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Conservation of Rare Serpentine Plants in the San Francisco Bay Area: Current Status and Future Prospects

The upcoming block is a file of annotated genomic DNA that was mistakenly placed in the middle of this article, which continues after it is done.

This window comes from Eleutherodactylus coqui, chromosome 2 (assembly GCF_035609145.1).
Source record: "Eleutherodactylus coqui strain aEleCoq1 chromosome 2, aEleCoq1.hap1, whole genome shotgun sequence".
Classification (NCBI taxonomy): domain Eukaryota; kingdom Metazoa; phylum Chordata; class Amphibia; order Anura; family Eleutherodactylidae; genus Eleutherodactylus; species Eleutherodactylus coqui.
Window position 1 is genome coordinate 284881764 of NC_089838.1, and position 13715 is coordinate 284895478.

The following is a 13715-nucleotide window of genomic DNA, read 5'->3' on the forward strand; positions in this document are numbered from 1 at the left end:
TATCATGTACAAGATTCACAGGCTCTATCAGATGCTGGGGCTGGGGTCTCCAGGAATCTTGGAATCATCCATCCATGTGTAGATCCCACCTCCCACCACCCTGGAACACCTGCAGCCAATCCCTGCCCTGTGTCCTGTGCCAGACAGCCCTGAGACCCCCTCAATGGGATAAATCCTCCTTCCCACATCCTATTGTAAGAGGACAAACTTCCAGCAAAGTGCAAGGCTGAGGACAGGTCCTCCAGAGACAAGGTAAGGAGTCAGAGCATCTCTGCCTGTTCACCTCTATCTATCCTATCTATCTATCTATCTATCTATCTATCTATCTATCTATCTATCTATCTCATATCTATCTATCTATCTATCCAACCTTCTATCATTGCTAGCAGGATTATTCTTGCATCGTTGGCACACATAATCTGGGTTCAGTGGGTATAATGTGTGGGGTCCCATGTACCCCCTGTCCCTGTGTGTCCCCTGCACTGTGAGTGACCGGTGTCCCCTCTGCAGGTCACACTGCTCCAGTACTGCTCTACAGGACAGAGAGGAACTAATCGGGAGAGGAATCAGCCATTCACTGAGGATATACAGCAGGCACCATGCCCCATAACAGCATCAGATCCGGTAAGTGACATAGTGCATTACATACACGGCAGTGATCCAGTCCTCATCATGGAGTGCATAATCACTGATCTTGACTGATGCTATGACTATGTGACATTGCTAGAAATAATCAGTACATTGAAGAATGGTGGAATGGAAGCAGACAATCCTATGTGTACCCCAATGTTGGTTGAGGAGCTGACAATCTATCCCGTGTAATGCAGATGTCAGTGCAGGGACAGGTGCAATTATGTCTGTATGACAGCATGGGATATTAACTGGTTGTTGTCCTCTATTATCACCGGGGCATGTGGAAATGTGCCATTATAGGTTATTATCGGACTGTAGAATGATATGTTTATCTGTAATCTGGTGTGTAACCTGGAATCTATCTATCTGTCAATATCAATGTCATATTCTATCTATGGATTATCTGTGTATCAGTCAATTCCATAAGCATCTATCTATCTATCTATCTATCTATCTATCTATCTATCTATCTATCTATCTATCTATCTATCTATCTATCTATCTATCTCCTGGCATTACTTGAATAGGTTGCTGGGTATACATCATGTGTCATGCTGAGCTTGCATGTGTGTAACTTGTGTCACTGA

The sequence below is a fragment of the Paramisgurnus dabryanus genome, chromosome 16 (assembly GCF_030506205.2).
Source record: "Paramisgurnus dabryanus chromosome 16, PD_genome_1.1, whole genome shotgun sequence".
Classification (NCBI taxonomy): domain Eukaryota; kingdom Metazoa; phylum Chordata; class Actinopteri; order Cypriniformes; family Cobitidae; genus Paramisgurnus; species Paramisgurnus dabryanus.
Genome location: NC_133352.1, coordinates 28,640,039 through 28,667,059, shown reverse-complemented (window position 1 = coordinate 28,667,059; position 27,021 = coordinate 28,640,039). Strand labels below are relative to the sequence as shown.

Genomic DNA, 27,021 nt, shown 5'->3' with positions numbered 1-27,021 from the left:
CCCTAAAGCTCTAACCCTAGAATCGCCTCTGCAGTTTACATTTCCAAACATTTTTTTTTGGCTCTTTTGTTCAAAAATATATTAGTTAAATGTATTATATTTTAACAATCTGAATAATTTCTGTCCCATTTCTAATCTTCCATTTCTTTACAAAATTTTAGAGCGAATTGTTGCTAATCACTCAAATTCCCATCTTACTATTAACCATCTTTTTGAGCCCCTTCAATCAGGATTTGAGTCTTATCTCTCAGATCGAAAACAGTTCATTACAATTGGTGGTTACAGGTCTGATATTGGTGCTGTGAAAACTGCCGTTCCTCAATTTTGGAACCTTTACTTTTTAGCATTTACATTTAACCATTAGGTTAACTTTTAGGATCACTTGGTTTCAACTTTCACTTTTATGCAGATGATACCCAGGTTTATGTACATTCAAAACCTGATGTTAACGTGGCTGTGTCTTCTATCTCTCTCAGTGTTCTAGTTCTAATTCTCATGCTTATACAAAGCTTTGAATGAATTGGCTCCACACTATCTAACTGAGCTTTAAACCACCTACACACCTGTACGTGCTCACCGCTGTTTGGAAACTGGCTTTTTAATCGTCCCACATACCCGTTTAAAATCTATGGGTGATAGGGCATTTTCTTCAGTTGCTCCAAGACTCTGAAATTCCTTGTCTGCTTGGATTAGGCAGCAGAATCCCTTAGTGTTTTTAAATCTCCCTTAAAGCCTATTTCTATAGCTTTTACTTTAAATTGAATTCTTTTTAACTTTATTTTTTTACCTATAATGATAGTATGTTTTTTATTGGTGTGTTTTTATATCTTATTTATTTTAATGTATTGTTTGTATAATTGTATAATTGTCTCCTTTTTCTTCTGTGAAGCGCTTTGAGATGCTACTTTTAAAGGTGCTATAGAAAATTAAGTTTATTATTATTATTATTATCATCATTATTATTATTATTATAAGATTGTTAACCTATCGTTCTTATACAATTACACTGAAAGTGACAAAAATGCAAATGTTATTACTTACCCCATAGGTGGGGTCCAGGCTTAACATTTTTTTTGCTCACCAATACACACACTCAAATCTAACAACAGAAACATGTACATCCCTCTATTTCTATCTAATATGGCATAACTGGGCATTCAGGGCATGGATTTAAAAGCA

The conservation of rare plants prioritizes in situ conservation by way of maintaining healthy and stable populations via monitoring and threat management. However, when populations appear to diminish additional effort must be taken to maintain their contribution to biodiversity in their natural habitat via ex situ conservation. This is done through harvesting of seed for propagation for the purpose of later augmentation and reintroduction. However, harvesting of seed from threatened rare plant populations poses a challenge to land managers by way of potentially diminishing or disrupting regeneration. Therefore, germination and propagation protocols must be developed carefully to ensure that impacts are minimal, and that the results can better support the long-term conservation of species.The United States Fish and Wildlife Services’ Recovery Plan for the Serpentine Soil Species of the San Francisco Bay Area identified several serpentine endemics proximal to the Crystal Springs Reservoir in San Mateo County whose conservation needs further study. The San Francisco Public Utility Commission Natural Resources and Lands Management division is responsible for the management of ~63,000 acres of watershed lands which contain populations of three endemic, rare plant species: Fritillaria biflora var. ineziana, Pentachaeta bellidiflora, and Eriophyllum latilobum. Here, I present an analysis of the current conservation status and future prospects for these species. I review the literature concerning endemism, rarity, serpentine ecology, climate modeling, species biology and threats to provide the foundation for the conservation planning of these rare species. Additionally, the reintroductions of the rare species Argyroxiphium kauense and Amsinckia grandiflora, as well as important frameworks are reviewed to identify approaches to rare plant recovery efforts. Finally, a supplemental research chapter concerning Eriophyllum latilobum germination trial results demonstrates the early approaches to identifying appropriate seed propagation methods for conservation planning.

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